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Making Waves — Idaho

November 27, 2023

Climate problems may seem too big to tackle, yet people all around this great nation are taking action. This is a state-by-state review of how some are responding.

This week’s column looks at: IDAHO and the question is: Can National Conservation Areas be protected in the face of climate change?

Idaho is a state that many people associate with potato farming (over 1/3 of US potatoes are grown in the state) and silver mining (almost half of all mined silver in the US comes from Idaho). The state is known for its blue-ribbon trout fishing. No wonder, with over 100,000 miles of rivers! Many river miles flow into the Columbia River and its tributaries, once forming one of the most productive salmon runs on the continent. We’ll leave for another day the discussion of the salmon crisis in this same watershed, and controversial proposals for dam removal in rivers of the Pacific Northwest.

A whopping 62% of Idaho’s area is public land. Compare this with 51% public lands here in Forest County, and 40% public lands in the US overall. In Idaho, there is a lot of focus on natural resource management, wildlife protection, water and mineral rights, public access for recreation (fishing, boating, and hunting), and the intermittent tension over land use issues among ranchers, farmers, municipalities, and even the military, sometimes with interests contrary to each other and to those who would fully protect the wild open spaces and ecosystems from human encroachment.

Today we’ll focus on the Snake River Canyon, a 50-mile geologic feature widened and deepened in southern Idaho by a catastrophic mega-flood event – the Bonneville flood – during the last ice age. This stretch of the Snake River, situated just south of the state capital of Boise, is an ancient, culturally significant area where petroglyphs abound: on boulders deposited by the flood, images were drawn by native peoples as far back as 10,000 B.C. and as recently as the 1600s. Beyond this, it is also part of the historic Oregon Trail that brought European settlers to the West in the mid-1800s, with multiple old gold mine sites on the National Register of Historic Places.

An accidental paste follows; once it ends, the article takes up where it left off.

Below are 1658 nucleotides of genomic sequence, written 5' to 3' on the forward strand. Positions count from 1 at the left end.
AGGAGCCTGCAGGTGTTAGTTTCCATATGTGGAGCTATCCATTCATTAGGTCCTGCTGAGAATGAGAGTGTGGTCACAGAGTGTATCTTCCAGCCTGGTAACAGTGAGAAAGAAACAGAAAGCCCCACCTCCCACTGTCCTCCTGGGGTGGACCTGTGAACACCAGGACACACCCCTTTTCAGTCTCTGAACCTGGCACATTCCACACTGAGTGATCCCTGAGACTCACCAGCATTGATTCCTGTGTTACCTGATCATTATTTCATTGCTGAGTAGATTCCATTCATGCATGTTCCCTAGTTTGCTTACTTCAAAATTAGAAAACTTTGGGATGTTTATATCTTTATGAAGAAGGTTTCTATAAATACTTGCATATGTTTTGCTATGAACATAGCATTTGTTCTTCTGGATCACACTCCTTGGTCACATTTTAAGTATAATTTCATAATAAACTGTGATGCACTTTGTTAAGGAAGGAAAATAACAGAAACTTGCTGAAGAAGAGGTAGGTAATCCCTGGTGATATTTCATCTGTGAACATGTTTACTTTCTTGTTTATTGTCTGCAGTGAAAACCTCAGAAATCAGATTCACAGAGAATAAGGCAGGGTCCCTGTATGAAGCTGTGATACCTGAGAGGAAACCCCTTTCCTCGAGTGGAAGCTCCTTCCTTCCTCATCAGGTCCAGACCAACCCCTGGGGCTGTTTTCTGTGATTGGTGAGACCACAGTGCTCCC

However, the impetus to federally protect this area came not from its cultural significance but took flight from the mind of one Morley Nelson whose vision was to protect its unusually high concentration of raptors – the hunting bird group that includes falcons, eagles, hawks, osprey, owls and vultures. Morley was a man passionate about Prairie Falcons, the only large falcon endemic to North America. He partnered with any and every willing person, even Walt Disney. The Morley Nelson Birds of Prey NCA is administered by the Bureau of Land Management (BLM), Department of the Interior.

This week’s recommended podcast is a real gem. It’s a series, entitled Common Land. Try just one of the Birds of Prey NCA episodes; you won’t be disappointed! The series traces the history of the conservation area and how it grew out of a young boy’s passion for falcons that would later involve his whole family. It lays out the challenges in defining and maintaining this critical wildlife habitat; the evolution of science research as biologists, zoologists, and botanists adaptively learned from the birds; and, the many pressures along the way as hydro-power dams were built and even military operations and politics spilled into the NCA.

The Common Land podcast series brings us right up to the present with all the complications brought by climate change and invasive plant species, not to mention human threats to this sacred land. I offer it up because it illustrates how hard the work and how difficult the decisions are in putting our shared environment to right.
Podcast: Common Land, Season 1 (Jan-Mar 2020)
Episodes 1-10 run roughly a half hour each

Let me know if you have a podcast to recommend, or have a comment about my column or have trouble finding a particular podcast I’ve mentioned. Happy listening!
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Note: This column, part of a series looking at examples of positive climate action, state-by-state, first appeared in the Forest Press 07-13-2022. If you are interested in this state’s topic, check online for updated news, as a lot may have changed in a year.

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